This trend, as we said earlier, is nothing new. It has been brewing for a long time in step with our overall dissatisfaction with the big, faceless brands and their outsourced, hopelessly horrible “service.” When Seth Godin wrote about the topic in 2005, we all took notice. Yet today, almost a decade later, it is still only a trend. But we believe it’s time has finally come.
Big brands offer smaller
One aspect of this trend is seen in the behavior of many big brands that are opening smaller-scale stores, restaurants and hotels that are more intimate, offer a more tightly edited selection of products and services, are targeted and tailored to meet individual local markets, and usually also pay more attention to design and local tastes.
We are also seeing a renaissance of boutique-scale businesses; stores, hotels, restaurants and services that do not plan to grow bigger, only better. These are often one-store or one-hotel operations that gain a dedicated, loyal client base by understanding their customers better than their bigger competitor chains.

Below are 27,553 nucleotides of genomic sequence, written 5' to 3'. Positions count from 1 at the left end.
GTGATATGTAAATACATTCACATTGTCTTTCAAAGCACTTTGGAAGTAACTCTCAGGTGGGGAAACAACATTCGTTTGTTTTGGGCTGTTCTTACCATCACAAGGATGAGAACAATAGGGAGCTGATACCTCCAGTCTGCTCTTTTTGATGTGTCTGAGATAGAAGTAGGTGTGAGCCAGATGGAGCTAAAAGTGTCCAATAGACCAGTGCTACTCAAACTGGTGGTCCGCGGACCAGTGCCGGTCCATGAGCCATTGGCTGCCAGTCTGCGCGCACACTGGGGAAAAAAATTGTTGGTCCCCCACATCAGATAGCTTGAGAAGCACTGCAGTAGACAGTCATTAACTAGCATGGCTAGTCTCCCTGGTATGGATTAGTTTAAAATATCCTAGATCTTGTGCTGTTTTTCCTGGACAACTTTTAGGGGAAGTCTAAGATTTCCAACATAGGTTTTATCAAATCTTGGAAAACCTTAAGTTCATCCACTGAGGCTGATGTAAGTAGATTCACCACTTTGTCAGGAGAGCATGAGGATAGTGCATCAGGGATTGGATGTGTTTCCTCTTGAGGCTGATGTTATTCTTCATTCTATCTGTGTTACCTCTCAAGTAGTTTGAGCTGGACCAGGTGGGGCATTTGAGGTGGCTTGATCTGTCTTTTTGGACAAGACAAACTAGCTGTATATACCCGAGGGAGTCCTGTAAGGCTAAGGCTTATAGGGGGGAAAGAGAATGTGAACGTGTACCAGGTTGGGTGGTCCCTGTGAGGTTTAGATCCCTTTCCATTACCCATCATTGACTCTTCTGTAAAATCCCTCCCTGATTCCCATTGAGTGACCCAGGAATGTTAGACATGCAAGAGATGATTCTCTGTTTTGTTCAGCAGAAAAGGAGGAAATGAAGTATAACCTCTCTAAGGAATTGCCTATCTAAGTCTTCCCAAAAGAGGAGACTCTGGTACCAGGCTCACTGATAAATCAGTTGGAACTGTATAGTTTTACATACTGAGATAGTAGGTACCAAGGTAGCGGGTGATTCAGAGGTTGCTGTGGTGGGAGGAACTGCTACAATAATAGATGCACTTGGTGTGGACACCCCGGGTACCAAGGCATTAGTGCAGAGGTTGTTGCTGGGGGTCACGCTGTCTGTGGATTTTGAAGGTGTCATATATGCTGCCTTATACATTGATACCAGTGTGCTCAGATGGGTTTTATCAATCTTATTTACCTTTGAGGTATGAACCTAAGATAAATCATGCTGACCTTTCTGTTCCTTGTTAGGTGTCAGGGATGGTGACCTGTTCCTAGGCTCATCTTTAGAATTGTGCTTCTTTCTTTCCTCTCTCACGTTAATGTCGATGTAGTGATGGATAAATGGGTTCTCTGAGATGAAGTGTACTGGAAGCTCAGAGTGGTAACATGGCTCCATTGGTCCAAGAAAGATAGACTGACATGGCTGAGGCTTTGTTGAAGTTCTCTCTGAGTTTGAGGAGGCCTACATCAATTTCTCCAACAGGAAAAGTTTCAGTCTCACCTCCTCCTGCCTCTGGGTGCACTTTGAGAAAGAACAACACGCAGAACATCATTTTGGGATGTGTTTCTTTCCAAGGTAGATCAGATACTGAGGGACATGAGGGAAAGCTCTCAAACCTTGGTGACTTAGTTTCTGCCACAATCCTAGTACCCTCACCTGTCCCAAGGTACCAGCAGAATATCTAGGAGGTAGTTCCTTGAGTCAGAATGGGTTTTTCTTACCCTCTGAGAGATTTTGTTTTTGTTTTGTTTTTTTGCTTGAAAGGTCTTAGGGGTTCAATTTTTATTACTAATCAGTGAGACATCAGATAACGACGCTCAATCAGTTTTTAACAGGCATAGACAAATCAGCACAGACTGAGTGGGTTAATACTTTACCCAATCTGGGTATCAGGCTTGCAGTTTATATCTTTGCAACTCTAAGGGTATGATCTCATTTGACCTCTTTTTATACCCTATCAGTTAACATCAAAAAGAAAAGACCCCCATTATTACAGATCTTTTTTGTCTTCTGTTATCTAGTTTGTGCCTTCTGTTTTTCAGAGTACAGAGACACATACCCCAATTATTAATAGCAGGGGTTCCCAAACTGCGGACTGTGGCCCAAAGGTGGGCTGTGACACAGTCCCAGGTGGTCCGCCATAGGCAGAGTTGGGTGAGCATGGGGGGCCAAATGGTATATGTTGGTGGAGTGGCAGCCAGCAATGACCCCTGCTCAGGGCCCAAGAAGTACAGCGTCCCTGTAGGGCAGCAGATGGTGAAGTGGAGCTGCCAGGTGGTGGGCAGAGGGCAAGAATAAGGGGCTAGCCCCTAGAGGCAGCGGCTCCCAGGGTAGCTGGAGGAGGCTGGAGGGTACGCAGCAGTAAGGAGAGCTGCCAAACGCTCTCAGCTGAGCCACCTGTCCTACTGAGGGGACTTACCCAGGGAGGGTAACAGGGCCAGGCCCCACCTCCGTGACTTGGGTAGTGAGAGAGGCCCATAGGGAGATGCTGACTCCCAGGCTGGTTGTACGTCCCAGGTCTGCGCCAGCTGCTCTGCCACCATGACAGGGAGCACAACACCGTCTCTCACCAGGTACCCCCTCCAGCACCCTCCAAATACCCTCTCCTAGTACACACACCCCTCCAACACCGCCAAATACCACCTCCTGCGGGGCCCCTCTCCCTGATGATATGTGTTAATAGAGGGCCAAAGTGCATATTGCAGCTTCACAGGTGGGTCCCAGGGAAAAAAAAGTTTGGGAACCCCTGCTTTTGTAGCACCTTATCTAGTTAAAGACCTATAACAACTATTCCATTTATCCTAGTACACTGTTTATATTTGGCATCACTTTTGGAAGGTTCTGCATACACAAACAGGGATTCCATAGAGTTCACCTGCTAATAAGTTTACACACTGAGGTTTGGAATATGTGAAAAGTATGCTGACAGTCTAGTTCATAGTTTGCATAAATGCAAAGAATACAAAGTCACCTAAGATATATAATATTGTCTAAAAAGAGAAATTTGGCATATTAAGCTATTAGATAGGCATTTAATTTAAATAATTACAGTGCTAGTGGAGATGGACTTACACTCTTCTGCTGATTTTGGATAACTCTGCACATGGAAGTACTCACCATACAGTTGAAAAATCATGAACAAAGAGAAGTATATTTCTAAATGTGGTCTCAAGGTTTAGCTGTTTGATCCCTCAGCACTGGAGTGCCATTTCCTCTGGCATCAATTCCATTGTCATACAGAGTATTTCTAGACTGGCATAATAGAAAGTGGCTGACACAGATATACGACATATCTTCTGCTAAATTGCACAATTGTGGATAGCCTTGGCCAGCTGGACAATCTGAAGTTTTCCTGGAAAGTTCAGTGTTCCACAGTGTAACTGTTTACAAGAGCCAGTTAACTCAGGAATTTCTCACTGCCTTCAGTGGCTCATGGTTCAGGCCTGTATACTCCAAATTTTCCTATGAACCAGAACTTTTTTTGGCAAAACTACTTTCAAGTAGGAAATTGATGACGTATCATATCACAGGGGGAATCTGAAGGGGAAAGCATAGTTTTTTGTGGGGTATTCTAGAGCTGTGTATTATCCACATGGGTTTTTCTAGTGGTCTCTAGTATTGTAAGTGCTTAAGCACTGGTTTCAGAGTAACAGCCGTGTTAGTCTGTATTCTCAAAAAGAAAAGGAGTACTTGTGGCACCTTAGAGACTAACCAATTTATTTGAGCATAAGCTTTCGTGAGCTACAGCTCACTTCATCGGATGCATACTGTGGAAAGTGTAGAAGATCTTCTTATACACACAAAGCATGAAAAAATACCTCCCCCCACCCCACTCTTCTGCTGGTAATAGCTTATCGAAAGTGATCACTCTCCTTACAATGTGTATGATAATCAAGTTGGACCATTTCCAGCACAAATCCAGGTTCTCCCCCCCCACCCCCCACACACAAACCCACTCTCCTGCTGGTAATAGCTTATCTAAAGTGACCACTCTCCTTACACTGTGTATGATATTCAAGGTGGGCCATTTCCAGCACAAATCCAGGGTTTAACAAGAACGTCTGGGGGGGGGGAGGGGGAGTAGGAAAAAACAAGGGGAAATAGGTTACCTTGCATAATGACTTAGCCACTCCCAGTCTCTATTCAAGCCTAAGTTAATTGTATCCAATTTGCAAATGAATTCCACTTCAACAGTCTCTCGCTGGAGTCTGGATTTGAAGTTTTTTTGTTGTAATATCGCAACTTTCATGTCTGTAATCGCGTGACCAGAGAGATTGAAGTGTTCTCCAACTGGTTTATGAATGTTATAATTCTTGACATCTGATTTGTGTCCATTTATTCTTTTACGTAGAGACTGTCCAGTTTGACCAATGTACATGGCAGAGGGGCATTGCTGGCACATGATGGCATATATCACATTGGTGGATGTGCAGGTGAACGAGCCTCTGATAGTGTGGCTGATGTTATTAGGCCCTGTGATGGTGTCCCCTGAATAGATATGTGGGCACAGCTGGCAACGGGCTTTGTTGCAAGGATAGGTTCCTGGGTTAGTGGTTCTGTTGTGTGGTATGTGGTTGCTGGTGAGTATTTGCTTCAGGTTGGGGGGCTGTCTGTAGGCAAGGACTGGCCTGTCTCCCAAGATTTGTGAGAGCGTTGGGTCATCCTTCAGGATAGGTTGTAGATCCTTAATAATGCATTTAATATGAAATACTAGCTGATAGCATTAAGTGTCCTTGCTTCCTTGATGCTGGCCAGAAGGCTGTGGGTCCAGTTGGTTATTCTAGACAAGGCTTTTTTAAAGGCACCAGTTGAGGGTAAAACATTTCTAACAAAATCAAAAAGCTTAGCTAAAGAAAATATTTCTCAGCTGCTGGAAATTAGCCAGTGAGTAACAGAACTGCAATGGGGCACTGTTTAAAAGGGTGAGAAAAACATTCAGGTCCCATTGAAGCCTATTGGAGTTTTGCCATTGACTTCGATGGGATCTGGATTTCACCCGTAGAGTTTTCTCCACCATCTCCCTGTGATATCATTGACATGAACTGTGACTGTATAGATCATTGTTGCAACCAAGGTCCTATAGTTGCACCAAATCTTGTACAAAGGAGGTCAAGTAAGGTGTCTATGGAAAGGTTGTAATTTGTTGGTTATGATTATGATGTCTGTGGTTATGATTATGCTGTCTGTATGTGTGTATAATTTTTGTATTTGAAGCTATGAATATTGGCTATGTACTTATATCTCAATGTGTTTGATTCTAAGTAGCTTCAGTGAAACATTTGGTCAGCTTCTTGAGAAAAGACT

Unfortunately, many of these become so successful that the bigger competitors want to buy them out in order to either remove them from the market or to gain some of their halo. Usually, with such buy-outs, the aura of the independent, owner-operated business disappears and the previously so loyal clientele moves on. The heart is gone from the business and the clients can see it.